After my junior year, I was in Denver for an AT&T summer internship. It was my first time living away from my family. God used this time of solitude to draw me close to Him. Against the backdrop of the Rocky Mountains, I read God’s Word. Without any pressures to run to my next class or to prepare for an upcoming midterm, I was able to reflect upon God’s character, particularly His goodness and sovereignty. I learned that despite what happens around us, God is in control, that “He has made everything beautiful in its time. He has also set eternity in the human heart; yet no one can fathom what God has done from beginning to end.” (Ecclesiastes 3:11)
When I returned to Stanford that fall, I was thankful that I already completed the necessary units to graduate and only had to work on my Honors Thesis. With ample free time, I was able to attend church and join a one-on-one Bible study led by Matt Hills, a Ph.D. student in electrical engineering.
I remember studying the story of the Prodigal Son from Luke 15. It’s a story about how the younger son wasted all of his father’s inheritance. With nothing left, he decided to return to his father and ask for forgiveness. Rather than rebuke him, his father accepted him with open arms and even threw a party to celebrate his son’s return.
I was never rebellious as a child, so I identified more with the older son. However, I was perplexed and amazed by the father’s love for the younger son, despite all his wrongdoings. What kind of love is this? It’s irrational. It’s selfless. It doesn’t make sense. I learned that it’s a crazy kind of love—one that only Jesus can provide. And, more importantly, I learned that it’s the love He has for me as an individual. On the cross, Jesus has already paid the price for all my past, present, and future sins. There was nothing more I could or needed to do in order to enter Heaven’s door. As we closed the study in a short prayer, I remember shedding a tear for the first time at a Bible study.
Later that week, I placed my faith in Jesus as my Lord and Savior. And, on November 5, 1995, I was baptized in Mountain View, CA.
My perspectives on life began to change in very concrete ways with my new faith. For example, I became much more aware of my speech. Growing up in East San Jose, I, along with most of my childhood friends, would say the A-word, the B-word, the C-word—all the way down the alphabet—in our everyday vernacular. It was an ingrained habit, like smoking. As a new Christian, cursing really bothered me. As I prayed for God to help me change, these vulgar words were gradually cleansed from my vocabulary. Today, whenever I hear someone swear, I would feel a sharp twinge in my heart, a reminder of who I once was.
Also, “doing the right thing” became more important to me, as I know that God values my character more than my accomplishments. A couple of years after college, my friend Thien Nguyen and I found a purse on a bench at Burger King. The purse had over a thousand dollars and a plane ticket to Las Vegas. Thien and I drove to the San Jose Airport, ran to the appropriate terminal, and handed the purse to the lady—with every dollar intact. This is in stark contrast to the “Buddha theft” from an earlier life.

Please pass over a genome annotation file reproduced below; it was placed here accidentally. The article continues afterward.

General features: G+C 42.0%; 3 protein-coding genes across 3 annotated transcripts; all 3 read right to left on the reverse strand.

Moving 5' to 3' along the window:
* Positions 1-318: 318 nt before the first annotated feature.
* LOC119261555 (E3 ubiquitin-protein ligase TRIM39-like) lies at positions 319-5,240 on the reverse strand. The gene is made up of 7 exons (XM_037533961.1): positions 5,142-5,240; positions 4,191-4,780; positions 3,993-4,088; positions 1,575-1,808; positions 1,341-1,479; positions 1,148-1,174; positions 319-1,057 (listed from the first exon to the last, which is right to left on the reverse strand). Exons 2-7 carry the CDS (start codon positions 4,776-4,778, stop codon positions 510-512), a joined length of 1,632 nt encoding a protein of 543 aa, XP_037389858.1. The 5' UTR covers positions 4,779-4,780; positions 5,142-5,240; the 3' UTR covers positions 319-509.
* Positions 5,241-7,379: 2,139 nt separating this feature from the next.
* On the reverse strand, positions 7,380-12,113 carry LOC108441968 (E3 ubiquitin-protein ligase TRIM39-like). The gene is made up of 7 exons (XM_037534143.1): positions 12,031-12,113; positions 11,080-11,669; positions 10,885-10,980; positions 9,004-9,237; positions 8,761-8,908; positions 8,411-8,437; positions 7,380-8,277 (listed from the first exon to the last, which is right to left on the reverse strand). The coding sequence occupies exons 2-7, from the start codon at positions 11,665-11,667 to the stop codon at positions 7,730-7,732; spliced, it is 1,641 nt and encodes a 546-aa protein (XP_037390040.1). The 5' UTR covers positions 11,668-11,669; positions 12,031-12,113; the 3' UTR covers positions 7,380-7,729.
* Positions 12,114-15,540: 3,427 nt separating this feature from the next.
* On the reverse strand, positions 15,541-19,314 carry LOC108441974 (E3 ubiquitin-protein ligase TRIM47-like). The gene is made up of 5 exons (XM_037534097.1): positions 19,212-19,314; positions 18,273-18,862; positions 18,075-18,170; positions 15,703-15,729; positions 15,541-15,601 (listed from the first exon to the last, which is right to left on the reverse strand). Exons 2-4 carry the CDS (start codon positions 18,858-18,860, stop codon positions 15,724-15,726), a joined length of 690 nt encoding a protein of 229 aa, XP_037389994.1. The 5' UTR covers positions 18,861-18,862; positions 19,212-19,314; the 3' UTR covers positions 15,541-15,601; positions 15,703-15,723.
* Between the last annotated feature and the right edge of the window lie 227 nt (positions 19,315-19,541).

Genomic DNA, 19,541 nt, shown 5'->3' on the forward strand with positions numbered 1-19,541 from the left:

As I grew in my faith, life still came with its troubles and big question marks. But rather than worry, I’d pray over them. This was especially true for life-impacting decisions, such as what I should do after college, where I should work, and if I should marry Delphine. Acknowledging and believing in a sovereign God, One who knows me inside and out, is the very essence of peace. Jesus reminds me, “Therefore I tell you, do not worry about your life, what you will eat or drink; or about your body, what you will wear. Is not life more than food, and the body more than clothes? Look at the birds of the air; they do not sow or reap or store away in barns, and yet your heavenly Father feeds them. Are you not much more valuable than they? Can any one of you by worrying add a single hour to your life?” (Matthew 6:25-27)
Perhaps the most important change is the hope I’ve gained from placing my faith in the Lord. This hope reassures me that that there is a greater purpose to the challenges I’m facing, that God has a plan beyond what I can see or comprehend. This hope reminds me to seek things of eternal worth, rather than get caught up in the rat race. Also, this hope encourages me to share Jesus with others so that they too can have eternal life in Heaven.
One of my favorite Proverbs summarizes this well: “Trust in the Lord with all your heart, and lean not on your own understanding; in all your ways acknowledge him, and he will make your paths straight.” (Proverbs 3:5-6)
My soul has been made whole through my faith in Jesus.